Phoebe Titus is a tough, swaggering pioneer woman, but her ways become decidedly more feminine when she falls for California bound Peter Muncie. But Peter won't be distracted from his ... See full summary »
Two friends return home after their discharge from the army after the Civil War. However, one of them has had deep-rooted psychological damage due to his experiences during the war, and as ... See full summary »
A small farmer and rancher is being harassed by his mighty and powerfull neighbour. When the neighbour even hires gunmen to intimidate him he has to defend himself and his property by means... See full summary »
In the year 1756, Fort William Henry on Lake George is under siege by the French and Hurons under General Montcalm. Alice and Cora Munro, young daughters of the British Commander, Colonel ... See full summary »
George B. Seitz
Phoebe Titus is a tough, swaggering pioneer woman, but her ways become decidedly more feminine when she falls for California bound Peter Muncie. But Peter won't be distracted from his journey and Phoebe is left alone and plenty busy with villains Jefferson Carteret and Lazarus Ward plotting at every turn to destroy her freighting company. She has not seen the last of Peter, however. Written by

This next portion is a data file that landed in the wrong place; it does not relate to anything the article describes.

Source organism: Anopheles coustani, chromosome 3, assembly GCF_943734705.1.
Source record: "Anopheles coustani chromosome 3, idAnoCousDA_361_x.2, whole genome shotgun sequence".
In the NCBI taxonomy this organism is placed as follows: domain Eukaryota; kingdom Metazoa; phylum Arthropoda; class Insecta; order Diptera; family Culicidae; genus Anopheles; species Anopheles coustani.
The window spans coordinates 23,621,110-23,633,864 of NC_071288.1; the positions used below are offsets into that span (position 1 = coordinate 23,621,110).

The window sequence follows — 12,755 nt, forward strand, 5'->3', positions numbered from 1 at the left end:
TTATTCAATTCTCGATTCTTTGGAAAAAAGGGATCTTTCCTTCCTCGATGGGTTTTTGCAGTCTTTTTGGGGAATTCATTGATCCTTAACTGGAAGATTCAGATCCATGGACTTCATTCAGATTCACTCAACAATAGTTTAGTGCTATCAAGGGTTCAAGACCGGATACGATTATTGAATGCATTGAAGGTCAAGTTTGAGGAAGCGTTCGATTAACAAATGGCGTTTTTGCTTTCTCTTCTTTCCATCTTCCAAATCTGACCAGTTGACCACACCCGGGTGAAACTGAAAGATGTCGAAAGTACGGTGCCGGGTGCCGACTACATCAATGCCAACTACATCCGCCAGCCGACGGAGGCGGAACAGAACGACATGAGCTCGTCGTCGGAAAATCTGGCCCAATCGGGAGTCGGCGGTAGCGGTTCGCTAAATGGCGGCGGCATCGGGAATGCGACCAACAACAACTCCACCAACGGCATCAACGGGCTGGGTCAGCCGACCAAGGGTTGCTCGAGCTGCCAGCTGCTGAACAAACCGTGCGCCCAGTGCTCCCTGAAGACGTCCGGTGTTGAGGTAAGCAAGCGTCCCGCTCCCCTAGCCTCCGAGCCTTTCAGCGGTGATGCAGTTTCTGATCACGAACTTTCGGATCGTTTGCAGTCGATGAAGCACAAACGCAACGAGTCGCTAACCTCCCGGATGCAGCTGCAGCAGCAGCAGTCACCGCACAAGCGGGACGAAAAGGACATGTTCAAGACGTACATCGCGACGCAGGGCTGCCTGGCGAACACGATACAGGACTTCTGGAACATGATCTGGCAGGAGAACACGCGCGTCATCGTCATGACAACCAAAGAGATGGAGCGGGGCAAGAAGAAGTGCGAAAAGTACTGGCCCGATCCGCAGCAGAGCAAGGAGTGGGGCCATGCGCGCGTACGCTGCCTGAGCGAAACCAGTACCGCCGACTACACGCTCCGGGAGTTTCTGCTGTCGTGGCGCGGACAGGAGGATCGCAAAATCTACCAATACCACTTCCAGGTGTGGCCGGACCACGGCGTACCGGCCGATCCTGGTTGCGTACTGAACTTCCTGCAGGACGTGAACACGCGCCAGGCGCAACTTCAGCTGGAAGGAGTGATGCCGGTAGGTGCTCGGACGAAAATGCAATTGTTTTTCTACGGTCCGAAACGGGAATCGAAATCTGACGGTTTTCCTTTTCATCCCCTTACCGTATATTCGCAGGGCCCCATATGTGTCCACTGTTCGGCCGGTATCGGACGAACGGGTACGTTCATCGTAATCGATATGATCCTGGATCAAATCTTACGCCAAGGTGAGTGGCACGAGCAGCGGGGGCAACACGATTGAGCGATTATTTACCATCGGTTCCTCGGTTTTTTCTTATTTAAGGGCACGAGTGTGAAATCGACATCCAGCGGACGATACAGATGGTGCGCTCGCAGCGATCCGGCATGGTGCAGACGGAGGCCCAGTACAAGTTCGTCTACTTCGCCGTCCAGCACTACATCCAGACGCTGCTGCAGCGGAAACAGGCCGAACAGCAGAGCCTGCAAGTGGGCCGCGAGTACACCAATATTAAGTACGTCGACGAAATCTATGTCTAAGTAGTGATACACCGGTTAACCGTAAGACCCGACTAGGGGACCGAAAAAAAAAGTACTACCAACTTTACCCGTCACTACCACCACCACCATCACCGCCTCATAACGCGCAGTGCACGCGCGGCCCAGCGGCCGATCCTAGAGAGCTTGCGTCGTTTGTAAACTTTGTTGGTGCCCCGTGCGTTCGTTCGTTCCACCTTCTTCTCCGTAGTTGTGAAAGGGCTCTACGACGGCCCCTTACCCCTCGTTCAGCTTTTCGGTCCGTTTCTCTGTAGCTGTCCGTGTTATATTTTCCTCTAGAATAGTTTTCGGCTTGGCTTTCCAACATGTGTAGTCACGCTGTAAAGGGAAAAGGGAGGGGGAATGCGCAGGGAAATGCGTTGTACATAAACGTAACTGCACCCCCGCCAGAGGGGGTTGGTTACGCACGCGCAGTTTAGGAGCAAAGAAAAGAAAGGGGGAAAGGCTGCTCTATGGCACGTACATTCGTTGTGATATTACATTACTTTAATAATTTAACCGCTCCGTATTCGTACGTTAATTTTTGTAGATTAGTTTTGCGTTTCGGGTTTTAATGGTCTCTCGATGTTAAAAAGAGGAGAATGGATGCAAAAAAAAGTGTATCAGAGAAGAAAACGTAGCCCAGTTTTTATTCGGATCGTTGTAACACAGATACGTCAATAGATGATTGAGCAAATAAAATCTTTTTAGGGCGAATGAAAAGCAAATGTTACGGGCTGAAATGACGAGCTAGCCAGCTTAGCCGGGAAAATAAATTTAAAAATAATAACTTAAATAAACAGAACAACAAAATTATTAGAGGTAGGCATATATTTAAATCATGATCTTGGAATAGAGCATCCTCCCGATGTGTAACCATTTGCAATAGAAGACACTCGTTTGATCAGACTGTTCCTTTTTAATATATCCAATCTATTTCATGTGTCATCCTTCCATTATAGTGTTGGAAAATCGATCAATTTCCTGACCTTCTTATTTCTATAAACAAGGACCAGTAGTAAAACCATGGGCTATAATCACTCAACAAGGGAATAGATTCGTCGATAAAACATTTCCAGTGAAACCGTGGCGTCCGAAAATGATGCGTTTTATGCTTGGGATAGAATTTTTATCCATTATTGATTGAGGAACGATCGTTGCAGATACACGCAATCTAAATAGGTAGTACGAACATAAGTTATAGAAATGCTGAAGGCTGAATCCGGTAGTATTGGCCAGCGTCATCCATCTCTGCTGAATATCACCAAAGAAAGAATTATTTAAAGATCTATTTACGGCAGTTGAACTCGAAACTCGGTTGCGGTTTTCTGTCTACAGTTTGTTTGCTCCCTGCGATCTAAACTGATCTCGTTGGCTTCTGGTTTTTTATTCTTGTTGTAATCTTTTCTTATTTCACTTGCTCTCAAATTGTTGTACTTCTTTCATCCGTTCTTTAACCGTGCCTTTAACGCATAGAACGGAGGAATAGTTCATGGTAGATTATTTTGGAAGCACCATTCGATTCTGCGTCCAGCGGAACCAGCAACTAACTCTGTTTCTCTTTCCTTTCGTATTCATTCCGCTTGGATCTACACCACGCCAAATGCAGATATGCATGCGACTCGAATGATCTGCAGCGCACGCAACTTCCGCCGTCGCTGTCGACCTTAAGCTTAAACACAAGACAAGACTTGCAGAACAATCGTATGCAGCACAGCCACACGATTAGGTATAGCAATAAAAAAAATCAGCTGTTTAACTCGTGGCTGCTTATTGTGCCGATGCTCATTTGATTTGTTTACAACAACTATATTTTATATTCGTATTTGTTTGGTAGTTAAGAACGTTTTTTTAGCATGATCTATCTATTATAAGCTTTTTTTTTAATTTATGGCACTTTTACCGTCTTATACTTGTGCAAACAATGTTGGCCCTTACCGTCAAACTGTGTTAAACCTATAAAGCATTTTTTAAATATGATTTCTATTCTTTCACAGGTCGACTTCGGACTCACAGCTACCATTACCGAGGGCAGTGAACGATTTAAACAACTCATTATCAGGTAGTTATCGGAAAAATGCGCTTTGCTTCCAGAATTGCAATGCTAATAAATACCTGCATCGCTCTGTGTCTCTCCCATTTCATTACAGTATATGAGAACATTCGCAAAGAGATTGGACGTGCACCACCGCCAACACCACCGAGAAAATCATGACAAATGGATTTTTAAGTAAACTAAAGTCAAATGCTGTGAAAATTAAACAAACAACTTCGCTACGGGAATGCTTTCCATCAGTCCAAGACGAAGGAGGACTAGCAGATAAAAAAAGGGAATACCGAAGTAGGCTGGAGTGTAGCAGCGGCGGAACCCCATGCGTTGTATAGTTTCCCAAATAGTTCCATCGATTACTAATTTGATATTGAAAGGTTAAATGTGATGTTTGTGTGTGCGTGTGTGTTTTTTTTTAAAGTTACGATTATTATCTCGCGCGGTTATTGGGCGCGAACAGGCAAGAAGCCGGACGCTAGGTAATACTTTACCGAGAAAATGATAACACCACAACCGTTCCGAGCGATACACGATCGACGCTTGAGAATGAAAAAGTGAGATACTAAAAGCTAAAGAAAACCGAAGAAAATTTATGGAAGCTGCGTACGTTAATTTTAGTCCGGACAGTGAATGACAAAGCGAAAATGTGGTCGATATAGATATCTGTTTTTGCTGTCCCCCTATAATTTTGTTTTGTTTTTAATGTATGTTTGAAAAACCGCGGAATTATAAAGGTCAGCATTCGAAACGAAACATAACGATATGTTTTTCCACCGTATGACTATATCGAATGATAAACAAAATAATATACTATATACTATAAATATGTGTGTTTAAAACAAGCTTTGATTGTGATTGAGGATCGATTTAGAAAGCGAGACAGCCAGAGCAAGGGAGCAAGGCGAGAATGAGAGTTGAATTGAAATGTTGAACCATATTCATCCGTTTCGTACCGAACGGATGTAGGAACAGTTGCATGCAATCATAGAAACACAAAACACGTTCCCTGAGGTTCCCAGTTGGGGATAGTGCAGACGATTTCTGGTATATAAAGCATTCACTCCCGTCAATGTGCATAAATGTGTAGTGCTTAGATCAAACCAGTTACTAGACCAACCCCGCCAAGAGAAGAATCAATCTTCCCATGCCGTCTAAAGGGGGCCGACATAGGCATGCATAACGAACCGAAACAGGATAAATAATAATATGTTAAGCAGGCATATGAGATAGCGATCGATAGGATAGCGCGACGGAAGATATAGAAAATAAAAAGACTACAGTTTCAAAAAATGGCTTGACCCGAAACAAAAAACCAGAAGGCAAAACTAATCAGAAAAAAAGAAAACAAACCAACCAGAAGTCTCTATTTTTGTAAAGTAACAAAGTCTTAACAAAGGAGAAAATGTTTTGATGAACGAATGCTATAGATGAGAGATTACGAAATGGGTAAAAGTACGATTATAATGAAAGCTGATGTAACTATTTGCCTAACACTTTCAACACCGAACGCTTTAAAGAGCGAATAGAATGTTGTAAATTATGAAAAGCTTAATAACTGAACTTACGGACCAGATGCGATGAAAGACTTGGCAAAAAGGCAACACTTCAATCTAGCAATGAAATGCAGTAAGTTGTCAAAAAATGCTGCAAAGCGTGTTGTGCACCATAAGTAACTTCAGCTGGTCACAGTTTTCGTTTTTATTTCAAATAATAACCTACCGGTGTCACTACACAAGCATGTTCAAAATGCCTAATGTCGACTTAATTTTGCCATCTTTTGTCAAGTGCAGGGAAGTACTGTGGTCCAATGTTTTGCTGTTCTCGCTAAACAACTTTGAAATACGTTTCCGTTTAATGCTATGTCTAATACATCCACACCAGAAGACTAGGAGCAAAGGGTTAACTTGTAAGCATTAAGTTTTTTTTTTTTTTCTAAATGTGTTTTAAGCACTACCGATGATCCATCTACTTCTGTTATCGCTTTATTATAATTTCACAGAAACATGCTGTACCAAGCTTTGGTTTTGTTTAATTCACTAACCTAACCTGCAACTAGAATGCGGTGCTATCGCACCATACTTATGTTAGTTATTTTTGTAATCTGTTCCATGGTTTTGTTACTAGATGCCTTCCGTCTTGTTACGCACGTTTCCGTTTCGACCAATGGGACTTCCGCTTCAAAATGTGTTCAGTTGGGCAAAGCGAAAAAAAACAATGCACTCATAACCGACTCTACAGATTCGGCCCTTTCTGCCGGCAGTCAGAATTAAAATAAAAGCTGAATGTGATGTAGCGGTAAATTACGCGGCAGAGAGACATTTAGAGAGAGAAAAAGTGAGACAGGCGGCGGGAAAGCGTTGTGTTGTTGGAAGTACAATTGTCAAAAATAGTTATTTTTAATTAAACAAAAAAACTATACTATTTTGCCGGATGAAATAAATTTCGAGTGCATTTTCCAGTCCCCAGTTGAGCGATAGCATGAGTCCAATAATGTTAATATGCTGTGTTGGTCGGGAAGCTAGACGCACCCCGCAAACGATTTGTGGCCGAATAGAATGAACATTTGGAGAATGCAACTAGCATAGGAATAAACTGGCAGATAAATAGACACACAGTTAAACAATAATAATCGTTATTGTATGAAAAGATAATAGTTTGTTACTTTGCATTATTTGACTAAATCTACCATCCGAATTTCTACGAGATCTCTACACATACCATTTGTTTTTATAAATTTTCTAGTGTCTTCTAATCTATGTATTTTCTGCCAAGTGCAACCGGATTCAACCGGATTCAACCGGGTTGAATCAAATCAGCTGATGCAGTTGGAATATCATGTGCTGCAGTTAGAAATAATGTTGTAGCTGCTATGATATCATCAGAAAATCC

Jim Beaver <email@example.com>
As the robbers are making their escape after blowing Phoebe's safe, Phoebe is seen leaving her home apparently tucking her shirt in. The next scene, she is still tied to her bed where the robbers put her before the robbery. See more »
I figure it sounds crazy to most people... going to California just to see it. But there's a gallivanted bug in my blood and that's the way I am.
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This is a refreshing western saga with well-defined performances of some unique characters. Adding to the overall quality, there is a strong current of authenticity in the staging, with both the gritty desert west (the scene is 1860's Tucson) and the settlers of that land making a strong showing. William Holden plays against type as an aw-shucks, boyish adventurer who is smitten with a bold, outspoken pioneer businesswoman played with gusto by Jean Arthur. Both characters have clearly-defined development arcs. While the plot is generally typical western fare, the narrative tends to bounce out of those well-worn ruts, including being mostly true to the period depicted and in the motivations of characters and groups. The video I watched was crystal-clear black & white. This is a western tale with a rich flavor.
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